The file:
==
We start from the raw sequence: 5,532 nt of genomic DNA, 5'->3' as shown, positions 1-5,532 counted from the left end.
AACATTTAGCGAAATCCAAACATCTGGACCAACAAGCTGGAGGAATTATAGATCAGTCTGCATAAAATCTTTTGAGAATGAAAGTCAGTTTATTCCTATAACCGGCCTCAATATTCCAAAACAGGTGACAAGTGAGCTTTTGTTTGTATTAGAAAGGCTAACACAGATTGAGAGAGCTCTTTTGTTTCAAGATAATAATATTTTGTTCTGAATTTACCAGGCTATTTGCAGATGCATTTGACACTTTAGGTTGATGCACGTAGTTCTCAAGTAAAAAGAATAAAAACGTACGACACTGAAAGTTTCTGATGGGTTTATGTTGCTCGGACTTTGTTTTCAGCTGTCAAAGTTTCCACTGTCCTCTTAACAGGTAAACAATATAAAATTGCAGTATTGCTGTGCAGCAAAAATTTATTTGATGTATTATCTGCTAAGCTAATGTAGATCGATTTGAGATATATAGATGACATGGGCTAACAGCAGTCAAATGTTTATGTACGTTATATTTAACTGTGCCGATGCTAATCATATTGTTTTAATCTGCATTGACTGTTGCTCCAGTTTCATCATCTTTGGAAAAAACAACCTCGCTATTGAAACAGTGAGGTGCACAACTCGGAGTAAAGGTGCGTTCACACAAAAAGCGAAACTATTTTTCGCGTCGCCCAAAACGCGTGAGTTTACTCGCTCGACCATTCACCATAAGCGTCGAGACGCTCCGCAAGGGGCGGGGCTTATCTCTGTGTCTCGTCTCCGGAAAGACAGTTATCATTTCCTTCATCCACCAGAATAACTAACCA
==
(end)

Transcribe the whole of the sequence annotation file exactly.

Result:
We start from the raw sequence: 5,532 nt of genomic DNA, 5'->3' as shown, positions 1-5,532 counted from the left end.
AACATTTAGCGAAATCCAAACATCTGGACCAACAAGCTGGAGGAATTATAGATCAGTCTGCATAAAATCTTTTGAGAATGAAAGTCAGTTTATTCCTATAACCGGCCTCAATATTCCAAAACAGGTGACAAGTGAGCTTTTGTTTGTATTAGAAAGGCTAACACAGATTGAGAGAGCTCTTTTGTTTCAAGATAATAATATTTTGTTCTGAATTTACCAGGCTATTTGCAGATGCATTTGACACTTTAGGTTGATGCACGTAGTTCTCAAGTAAAAAGAATAAAAACGTACGACACTGAAAGTTTCTGATGGGTTTATGTTGCTCGGACTTTGTTTTCAGCTGTCAAAGTTTCCACTGTCCTCTTAACAGGTAAACAATATAAAATTGCAGTATTGCTGTGCAGCAAAAATTTATTTGATGTATTATCTGCTAAGCTAATGTAGATCGATTTGAGATATATAGATGACATGGGCTAACAGCAGTCAAATGTTTATGTACGTTATATTTAACTGTGCCGATGCTAATCATATTGTTTTAATCTGCATTGACTGTTGCTCCAGTTTCATCATCTTTGGAAAAAACAACCTCGCTATTGAAACAGTGAGGTGCACAACTCGGAGTAAAGGTGCGTTCACACAAAAAGCGAAACTATTTTTCGCGTCGCCCAAAACGCGTGAGTTTACTCGCTCGACCATTCACCATAAGCGTCGAGACGCTCCGCAAGGGGCGGGGCTTATCTCTGTGTCTCGTCTCCGGAAAGACAGTTATCATTTCCTTCATCCACCAGAATAACTAACCA